The Jan Juc to Bells Track
Starting from: Jan Juc Beach, Jan Juc
Length: approx. 3.8 km
Starting from Jan Juc Beach this walk takes just under an hour (approx 50 mins) and covers the Cantala Drive Lookout, as well as various other viewpoints over the dramatic coastline. This trail ends at the famous Bells Beach. It’s perfect for all types of walkers, as the trail is easy, steady and doesn’t include steps or steep inclines.
Ironbark Basin Walk
Starting from: Bells Beach, Torquay
Length: approx. 7.1 km
This trail is popular amongst those who want to experience the inland areas. Taking roughly 1 and a half hours to complete, the terrain is moderate, with some steep hills and sand. The trail ends at Point Addis and includes plenty of lookouts and opportunities to see wildlife and beautiful plants.
Anglesea Riverbanks Walk
Starting from: Anglesea Cliffs, Angelsea
Length: approx. 2.7 km
This easy, flat walk takes you around the Anglesea River, passing the Lions Park (perfect for families with children) to stop off at, as well as paddle boarding areas for the whole family to enjoy. This 30 min walk finishes at the Anglesea Beach.
For a midway break pop by 4 Kings Coffee & Food for a bite to eat in Anglesea or enjoy the air con at the Anglesea Visitors Center. At the visitor centre you can learn about the rich Aboriginal history and culture in the area.
Anglesea to Point Roadknight Walk
Starting from: Anglesea Visitor Centre, Anglesea
Length: approx. 2.6 km
This walk starts from the Anglesea Visitors Center and covers a number of stops along the way to check out the views. There are places for refreshments and toilet stops, and the easy terrain makes it suitable for all. Enjoy the panoramic views and end at Point Roadknight beach where you can relax and rest from this 40 min walk.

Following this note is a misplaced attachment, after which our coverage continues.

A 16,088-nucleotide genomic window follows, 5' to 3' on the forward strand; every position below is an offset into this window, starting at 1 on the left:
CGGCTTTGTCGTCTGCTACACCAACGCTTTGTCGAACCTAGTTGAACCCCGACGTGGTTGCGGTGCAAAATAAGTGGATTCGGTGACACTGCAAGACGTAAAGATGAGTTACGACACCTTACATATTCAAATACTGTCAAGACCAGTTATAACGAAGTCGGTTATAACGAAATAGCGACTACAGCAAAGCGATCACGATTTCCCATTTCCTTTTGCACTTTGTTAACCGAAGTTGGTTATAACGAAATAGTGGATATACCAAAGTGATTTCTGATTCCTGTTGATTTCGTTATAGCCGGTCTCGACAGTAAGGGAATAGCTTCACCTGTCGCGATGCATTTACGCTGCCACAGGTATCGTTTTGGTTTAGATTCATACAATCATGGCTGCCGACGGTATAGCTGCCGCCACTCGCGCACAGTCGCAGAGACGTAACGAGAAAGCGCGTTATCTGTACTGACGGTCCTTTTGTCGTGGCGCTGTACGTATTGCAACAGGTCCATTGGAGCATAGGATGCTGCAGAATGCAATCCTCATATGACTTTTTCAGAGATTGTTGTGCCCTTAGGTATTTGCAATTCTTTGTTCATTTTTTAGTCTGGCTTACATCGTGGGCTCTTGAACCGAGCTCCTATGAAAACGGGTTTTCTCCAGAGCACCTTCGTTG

Aireys Clifftops Walk
Starting from: Sunnymead Beach, Aireys Inlet
Length: 2.6 km
The Aireys Clifftops Walk is an easy trail suitable for all types of travelers. Taking approx 35 mins, it covers a number of lookouts and beaches. It’s the perfect combination trail, as it encompasses beach, bush and the Airey’s townlet, finishing at the Split Point Lighthouse.
Lighthouse Discovery Walk
Starting from: Split Point Lookout, Airey’s Inlet
Length: approx. 2.3 km
This route is the end of the Surf Coast trail and takes roughly 30 mins to complete. The section of the Surf Coast Walk starts at the Split Point Lighthouse and ends at the Fairhaven Surf Life Saving Club and the adjacent beach. The route includes lookouts, recreational areas for BBQs and toilet access. It’s an easy route with well-signed viewing platforms which can be enjoyed as you make your way through Aireys Inlet.